Counsel questions whether the district court erred in applying a 2-level enhancement pursuant to U.S. Sentencing Guidelines Manual § 2D1.1(b)(12) (2016) (“premises enhancement”). “We accord due deference to a district court’s application of the sentencing guidelines.” United States v. Steffen, 741 F.3d 411, 414 (4th Cir. 2013). We review the district court’s factual determinations for clear error. Id. However, “if the issue turns primarily on the legal interpretation of a guideline term, the standard moves closer to de novo review.” Id. (alterations and internal quotation marks omitted).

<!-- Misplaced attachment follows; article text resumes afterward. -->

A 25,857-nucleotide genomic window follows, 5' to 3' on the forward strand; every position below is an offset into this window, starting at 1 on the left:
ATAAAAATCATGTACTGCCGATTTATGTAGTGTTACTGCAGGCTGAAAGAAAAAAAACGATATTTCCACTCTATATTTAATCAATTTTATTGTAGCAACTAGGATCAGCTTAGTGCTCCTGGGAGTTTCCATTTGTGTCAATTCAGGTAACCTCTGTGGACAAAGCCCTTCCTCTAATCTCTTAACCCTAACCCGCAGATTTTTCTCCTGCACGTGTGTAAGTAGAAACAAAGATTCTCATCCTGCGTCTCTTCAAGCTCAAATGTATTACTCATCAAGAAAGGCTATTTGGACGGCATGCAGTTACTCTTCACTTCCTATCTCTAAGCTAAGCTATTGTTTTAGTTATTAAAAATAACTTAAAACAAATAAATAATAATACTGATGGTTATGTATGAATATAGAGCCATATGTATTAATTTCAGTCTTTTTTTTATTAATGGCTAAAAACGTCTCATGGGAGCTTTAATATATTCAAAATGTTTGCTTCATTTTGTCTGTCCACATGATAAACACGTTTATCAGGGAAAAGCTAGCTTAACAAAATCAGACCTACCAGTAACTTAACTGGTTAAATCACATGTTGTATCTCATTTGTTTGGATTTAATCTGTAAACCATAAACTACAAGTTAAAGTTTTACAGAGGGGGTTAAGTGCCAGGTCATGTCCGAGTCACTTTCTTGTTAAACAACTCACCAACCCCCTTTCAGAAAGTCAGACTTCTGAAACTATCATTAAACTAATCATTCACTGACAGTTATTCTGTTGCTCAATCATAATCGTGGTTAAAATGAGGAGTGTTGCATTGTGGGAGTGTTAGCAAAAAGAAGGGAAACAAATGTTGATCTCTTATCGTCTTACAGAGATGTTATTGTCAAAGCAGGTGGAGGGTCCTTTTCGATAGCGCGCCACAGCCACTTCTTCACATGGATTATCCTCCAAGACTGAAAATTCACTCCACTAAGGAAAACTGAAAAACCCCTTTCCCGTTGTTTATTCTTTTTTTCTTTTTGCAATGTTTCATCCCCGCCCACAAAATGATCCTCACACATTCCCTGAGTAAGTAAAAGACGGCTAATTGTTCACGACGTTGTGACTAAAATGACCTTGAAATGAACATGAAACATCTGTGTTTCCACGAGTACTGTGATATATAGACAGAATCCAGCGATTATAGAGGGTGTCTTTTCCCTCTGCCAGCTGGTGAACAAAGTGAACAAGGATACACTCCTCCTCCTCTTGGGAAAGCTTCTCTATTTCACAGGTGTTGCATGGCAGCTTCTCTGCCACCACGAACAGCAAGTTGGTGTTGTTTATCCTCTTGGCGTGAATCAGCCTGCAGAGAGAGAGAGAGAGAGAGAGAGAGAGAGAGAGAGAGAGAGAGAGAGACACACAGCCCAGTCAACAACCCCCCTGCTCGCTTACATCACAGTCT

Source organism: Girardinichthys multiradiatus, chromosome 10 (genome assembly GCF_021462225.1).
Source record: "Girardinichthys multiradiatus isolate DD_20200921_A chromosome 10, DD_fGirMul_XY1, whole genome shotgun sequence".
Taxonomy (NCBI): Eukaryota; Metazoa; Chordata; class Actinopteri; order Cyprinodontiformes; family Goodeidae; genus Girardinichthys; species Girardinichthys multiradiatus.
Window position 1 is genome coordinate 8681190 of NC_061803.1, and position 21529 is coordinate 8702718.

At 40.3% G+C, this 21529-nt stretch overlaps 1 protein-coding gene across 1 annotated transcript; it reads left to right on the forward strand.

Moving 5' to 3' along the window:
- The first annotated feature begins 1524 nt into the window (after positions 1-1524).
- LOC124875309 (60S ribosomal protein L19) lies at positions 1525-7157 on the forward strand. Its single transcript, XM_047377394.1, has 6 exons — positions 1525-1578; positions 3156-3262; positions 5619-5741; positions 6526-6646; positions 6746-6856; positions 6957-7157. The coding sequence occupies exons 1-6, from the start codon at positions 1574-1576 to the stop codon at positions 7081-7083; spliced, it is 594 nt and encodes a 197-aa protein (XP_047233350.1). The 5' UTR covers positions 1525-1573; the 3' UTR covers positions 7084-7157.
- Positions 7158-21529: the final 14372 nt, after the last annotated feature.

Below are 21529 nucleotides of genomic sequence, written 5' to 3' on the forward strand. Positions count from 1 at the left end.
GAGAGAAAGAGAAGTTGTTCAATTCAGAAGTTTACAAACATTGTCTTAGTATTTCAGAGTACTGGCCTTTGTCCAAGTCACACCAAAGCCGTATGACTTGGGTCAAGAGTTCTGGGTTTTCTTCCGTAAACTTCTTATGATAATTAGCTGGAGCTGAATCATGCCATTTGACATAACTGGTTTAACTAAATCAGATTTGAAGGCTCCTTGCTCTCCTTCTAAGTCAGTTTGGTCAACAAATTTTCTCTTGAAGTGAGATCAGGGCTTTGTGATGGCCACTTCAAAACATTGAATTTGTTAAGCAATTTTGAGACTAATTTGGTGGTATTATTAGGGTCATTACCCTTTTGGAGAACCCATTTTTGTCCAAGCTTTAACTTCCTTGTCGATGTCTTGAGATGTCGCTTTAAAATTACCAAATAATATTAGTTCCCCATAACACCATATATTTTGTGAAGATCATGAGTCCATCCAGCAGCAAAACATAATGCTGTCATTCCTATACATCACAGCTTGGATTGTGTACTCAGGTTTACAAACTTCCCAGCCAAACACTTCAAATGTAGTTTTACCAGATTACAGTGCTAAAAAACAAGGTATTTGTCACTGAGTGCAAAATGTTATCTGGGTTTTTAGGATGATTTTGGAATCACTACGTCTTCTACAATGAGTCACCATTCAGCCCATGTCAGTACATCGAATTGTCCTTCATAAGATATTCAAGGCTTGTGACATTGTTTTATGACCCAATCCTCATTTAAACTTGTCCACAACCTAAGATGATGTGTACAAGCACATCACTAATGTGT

The premises enhancement provides for a 2-level increase in a defendant’s offense level if he “maintained a premises for the purpose of manufacturing or distributing a controlled substance.” USSG § 2D1.1(b)(12). This includes “storage of a controlled substance for the purpose of distribution.” USSG § 2D1.1 cmt. n.17.* “Among the factors the [sentencing] court should consider in determining whether the defendant maintained the premises are (A) whether the defendant held a possessory interest in (e.g., owned or rented) the premises and (B) the extent to which the defendant controlled access to, or activities at, the premises.” Id. Moreover, the distribution of controlled substances “need not be the sole purpose for which the premises was maintained, but must be one of the defendant’s primary or principal uses for the premises, rather than one of the defendant’s incidental or collateral uses for the premises.” Id.